Last month, Bell Canada launched a set of wireless local area network services for the Canadian market. Ma Bell will install and tend to equipment from Cisco Systems and Symbol Technologies for any customer that wants to get going with this, one of today’s hotter enterprise networking offerings.
The announcement represents the latest big example of service providers taking an increasingly important role in the way technology is purchased and maintained. While service provisioning is nothing new in the world of IT, what is new is the amount of IT that is being handled by these “middlemen.” Everything, it seems, from e-mail to sensitive security infrastructures, is being outsourced, and that’s a much different picture from that of even a decade ago. Back then, most IT was still managed in-house, and relationships with equipment manufacturers were much more direct.
Today, however, we’re in the middle of a movement toward having providers like a Bell increasingly take over more of our infrastructures. If outsourcing is a part of your strategy already, your organization has probably begun to adjust to the more immediate realities of this trend: forging relationships with new service providers, forging new ones with old service providers, and generally wrapping your head around a new type of business, and how not to get burned by it.
But there are other implications to the outsourcing onrush that might not be so obvious. For instance, if the average IT shop is having most of its technological worries (hopefully) tended to by its service provider, it would follow that the shop’s contact with the actual equipment manufacturer would be on the decline. If Bell is my single point of contact for my brand spanking new wireless LAN, do I really need to talk to Cisco?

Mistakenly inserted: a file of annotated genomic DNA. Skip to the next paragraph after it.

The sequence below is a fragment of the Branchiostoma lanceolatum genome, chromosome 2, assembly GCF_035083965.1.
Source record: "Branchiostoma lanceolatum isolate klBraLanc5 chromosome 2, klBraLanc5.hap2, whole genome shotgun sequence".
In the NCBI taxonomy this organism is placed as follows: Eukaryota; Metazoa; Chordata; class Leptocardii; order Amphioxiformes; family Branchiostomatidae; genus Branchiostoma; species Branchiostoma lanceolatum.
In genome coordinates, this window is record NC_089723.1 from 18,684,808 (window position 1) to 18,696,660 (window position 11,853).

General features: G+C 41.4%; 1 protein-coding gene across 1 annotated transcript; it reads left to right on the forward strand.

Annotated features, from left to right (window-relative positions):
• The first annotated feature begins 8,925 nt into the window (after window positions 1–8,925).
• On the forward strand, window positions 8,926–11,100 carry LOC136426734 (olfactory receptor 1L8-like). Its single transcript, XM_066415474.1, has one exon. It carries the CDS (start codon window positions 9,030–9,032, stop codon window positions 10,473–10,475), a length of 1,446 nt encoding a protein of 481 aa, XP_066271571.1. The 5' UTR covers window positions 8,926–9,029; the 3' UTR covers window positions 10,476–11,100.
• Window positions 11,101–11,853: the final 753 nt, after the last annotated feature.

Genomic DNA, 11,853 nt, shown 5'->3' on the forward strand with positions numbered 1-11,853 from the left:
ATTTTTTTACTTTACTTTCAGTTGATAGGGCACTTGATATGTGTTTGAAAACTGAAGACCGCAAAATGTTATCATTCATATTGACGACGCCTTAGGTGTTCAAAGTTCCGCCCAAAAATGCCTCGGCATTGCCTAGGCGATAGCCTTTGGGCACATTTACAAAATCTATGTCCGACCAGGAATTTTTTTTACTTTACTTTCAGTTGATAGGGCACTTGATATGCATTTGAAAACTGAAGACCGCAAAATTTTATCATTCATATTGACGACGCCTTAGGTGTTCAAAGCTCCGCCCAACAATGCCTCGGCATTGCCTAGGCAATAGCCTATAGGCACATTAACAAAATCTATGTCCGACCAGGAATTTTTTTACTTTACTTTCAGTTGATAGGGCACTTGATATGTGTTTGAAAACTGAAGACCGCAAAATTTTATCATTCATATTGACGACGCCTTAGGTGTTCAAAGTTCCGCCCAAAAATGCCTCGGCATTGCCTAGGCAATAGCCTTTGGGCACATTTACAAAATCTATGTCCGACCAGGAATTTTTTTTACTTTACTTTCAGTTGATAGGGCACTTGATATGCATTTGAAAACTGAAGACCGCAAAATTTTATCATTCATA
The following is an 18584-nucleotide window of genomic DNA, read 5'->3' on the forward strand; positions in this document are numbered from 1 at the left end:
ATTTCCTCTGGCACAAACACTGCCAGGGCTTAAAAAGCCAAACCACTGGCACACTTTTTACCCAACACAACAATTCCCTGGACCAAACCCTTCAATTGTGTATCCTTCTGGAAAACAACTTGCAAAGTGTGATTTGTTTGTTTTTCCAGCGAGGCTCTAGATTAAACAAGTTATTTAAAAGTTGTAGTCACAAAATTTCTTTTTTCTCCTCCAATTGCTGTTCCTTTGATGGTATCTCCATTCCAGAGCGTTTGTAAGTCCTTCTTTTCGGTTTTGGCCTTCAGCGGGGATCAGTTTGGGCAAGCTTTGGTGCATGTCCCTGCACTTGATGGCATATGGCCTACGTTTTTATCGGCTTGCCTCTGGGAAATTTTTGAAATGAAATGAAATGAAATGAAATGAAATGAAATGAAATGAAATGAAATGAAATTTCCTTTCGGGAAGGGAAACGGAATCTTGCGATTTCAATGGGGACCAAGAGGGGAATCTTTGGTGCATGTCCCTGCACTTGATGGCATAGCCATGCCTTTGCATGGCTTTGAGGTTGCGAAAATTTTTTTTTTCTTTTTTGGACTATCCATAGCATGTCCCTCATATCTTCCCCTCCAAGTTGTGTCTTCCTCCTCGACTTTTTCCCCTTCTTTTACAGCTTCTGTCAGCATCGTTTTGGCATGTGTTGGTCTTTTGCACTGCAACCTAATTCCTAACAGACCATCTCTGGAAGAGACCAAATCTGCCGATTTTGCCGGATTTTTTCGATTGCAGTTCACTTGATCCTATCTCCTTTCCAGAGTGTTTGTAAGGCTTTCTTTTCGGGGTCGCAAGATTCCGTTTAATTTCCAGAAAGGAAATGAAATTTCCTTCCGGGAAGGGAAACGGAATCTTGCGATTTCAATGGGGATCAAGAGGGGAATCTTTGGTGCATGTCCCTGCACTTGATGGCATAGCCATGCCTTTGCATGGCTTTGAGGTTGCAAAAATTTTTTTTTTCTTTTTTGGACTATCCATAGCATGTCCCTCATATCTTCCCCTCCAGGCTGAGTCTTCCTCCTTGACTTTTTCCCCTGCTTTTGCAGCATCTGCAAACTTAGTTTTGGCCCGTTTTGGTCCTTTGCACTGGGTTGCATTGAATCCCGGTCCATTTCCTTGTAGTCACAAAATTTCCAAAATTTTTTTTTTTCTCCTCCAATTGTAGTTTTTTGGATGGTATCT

Probably not. Sure, I want to be aware of Cisco and its products, but if I have a problem, I’m phoning Bell. And that means Cisco’s not talking to me. That means Cisco’s saving money by not maintaining as large a customer contact centre than they’d have to if Bell wasn’t handling that dirty little job.
If a manufacturer, therefore, is saving money by “outsourcing” a good chunk of its customer contact responsibilities to the middleman, hopefully it will be doing something wise with those savings – like pouring it into further innovation.
Could the outsourcing trend, therefore, ultimately lead to better products and faster arrival times? Quite possibly. But there are more than a few “therefores” in this hypothesis, and there certainly isn’t a hard-and-fast way to measure this potential trend. The fact that it is a definite possibility, however, represents a ray of good news in a sector that could use a bit of sunshine.